A pioneering treatment approach carried out on the spinal cord could help treat painful diabetic neuropathy, a study has suggested.

Low-frequency spinal cord stimulation (SCS) works by delivering mild electrical pulses to the spinal cord to prevent pain signals from being transmitted to the brain.

More on neuropathy:

The safe and cost-effective approach has found to be very successful in managing chronic pain among those who suffer from neuropathic pain conditions. Now researchers think the therapy could also have a huge impact from those who have diabetic neuropathy.

A small, US study has so far shown the procedure has helped relieve pain by half and after three months, participants in the trial also reported improved lower-limb pain scores, responder rates, and sensory processes.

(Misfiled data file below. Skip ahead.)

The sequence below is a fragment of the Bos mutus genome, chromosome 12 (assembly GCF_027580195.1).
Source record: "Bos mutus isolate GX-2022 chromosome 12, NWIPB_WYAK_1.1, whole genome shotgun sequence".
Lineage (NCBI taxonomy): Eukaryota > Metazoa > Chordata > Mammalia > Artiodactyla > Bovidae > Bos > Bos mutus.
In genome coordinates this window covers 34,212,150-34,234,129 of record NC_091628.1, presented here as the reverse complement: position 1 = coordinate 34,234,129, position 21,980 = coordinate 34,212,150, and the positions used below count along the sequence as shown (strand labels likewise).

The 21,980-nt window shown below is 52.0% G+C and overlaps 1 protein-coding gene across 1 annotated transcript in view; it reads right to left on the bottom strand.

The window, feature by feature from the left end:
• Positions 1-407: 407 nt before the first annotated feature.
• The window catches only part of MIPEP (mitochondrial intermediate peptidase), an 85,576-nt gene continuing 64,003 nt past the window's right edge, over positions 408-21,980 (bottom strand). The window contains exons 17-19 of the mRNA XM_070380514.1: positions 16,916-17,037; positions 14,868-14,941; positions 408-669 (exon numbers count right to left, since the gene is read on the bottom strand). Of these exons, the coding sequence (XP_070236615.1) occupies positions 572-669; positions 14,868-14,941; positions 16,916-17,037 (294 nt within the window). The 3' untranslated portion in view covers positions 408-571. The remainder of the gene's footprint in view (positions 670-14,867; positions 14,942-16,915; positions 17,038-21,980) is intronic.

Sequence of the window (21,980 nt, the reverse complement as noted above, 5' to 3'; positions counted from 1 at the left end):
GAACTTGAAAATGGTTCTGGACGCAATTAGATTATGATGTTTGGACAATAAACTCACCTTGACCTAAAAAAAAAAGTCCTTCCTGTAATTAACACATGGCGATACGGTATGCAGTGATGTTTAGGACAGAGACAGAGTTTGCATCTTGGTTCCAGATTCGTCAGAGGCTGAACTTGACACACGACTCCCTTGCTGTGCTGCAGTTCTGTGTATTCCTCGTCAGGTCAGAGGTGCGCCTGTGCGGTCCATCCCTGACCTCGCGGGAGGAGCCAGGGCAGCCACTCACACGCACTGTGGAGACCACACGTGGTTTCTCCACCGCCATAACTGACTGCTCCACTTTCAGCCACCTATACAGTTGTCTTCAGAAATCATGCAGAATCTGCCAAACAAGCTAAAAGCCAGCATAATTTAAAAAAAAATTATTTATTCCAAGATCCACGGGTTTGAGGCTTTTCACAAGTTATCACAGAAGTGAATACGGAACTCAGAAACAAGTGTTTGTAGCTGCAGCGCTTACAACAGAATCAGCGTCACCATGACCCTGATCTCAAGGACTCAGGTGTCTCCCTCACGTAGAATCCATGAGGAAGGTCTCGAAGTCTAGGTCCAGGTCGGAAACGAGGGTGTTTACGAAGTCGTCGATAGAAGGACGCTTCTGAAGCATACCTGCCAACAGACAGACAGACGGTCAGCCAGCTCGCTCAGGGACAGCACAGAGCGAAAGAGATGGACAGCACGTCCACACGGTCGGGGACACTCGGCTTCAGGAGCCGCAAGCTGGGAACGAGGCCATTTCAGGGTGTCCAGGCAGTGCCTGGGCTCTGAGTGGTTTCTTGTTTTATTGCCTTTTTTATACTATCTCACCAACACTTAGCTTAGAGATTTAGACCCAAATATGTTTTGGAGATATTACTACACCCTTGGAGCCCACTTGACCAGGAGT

Diabetic neuropathy is caused by poorly managed blood sugar levels. High blood sugar can injure nerves throughout the body and diabetic neuropathy usually leads to damage in the legs and feet.

In the community:

Lead researcher Dr Erika Petersen, from the University of Arkansas School for Medical Sciences in Fayetteville, said: “These early results are encouraging for painful DN patients who are refractory to conventional care.”

The findings were unveiled at the American Society of Regional Anesthesia and Pain Medicine’s 19th Annual Pain Medicine Meeting.

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